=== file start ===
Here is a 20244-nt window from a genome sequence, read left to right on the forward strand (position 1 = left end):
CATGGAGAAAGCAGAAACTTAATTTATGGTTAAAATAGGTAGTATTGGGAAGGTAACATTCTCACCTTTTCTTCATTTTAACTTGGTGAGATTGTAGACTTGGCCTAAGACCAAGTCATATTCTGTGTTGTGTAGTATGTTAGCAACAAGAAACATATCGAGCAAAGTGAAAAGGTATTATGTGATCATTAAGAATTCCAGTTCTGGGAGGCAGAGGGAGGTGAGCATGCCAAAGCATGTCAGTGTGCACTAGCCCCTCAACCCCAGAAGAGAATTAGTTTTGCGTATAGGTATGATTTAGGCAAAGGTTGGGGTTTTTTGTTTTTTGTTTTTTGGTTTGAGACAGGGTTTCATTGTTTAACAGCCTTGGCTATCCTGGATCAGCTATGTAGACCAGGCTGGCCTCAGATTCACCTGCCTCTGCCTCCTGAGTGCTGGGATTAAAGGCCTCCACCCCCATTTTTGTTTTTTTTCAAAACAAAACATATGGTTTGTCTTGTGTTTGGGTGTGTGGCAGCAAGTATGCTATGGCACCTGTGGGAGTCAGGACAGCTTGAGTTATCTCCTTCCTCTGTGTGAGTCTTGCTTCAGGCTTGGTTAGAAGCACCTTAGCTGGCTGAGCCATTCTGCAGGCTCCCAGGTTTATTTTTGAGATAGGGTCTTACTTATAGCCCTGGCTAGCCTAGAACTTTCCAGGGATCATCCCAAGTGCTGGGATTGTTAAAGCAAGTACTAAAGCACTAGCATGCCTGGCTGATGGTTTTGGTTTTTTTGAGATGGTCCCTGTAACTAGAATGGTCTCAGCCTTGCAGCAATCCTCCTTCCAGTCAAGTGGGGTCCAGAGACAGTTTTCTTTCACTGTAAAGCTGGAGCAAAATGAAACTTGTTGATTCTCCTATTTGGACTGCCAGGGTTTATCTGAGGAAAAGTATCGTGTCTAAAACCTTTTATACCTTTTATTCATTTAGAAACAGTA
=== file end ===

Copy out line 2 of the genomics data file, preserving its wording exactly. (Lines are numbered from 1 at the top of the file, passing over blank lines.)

CATGGAGAAAGCAGAAACTTAATTTATGGTTAAAATAGGTAGTATTGGGAAGGTAACATTCTCACCTTTTCTTCATTTTAACTTGGTGAGATTGTAGACTTGGCCTAAGACCAAGTCATATTCTGTGTTGTGTAGTATGTTAGCAACAAGAAACATATCGAGCAAAGTGAAAAGGTATTATGTGATCATTAAGAATTCCAGTTCTGGGAGGCAGAGGGAGGTGAGCATGCCAAAGCATGTCAGTGTGCACTAGCCCCTCAACCCCAGAAGAGAATTAGTTTTGCGTATAGGTATGATTTAGGCAAAGGTTGGGGTTTTTTGTTTTTTGTTTTTTGGTTTGAGACAGGGTTTCATTGTTTAACAGCCTTGGCTATCCTGGATCAGCTATGTAGACCAGGCTGGCCTCAGATTCACCTGCCTCTGCCTCCTGAGTGCTGGGATTAAAGGCCTCCACCCCCATTTTTGTTTTTTTTCAAAACAAAACATATGGTTTGTCTTGTGTTTGGGTGTGTGGCAGCAAGTATGCTATGGCACCTGTGGGAGTCAGGACAGCTTGAGTTATCTCCTTCCTCTGTGTGAGTCTTGCTTCAGGCTTGGTTAGAAGCACCTTAGCTGGCTGAGCCATTCTGCAGGCTCCCAGGTTTATTTTTGAGATAGGGTCTTACTTATAGCCCTGGCTAGCCTAGAACTTTCCAGGGATCATCCCAAGTGCTGGGATTGTTAAAGCAAGTACTAAAGCACTAGCATGCCTGGCTGATGGTTTTGGTTTTTTTGAGATGGTCCCTGTAACTAGAATGGTCTCAGCCTTGCAGCAATCCTCCTTCCAGTCAAGTGGGGTCCAGAGACAGTTTTCTTTCACTGTAAAGCTGGAGCAAAATGAAACTTGTTGATTCTCCTATTTGGACTGCCAGGGTTTATCTGAGGAAAAGTATCGTGTCTAAAACCTTTTATACCTTTTATTCATTTAGAAACAGTA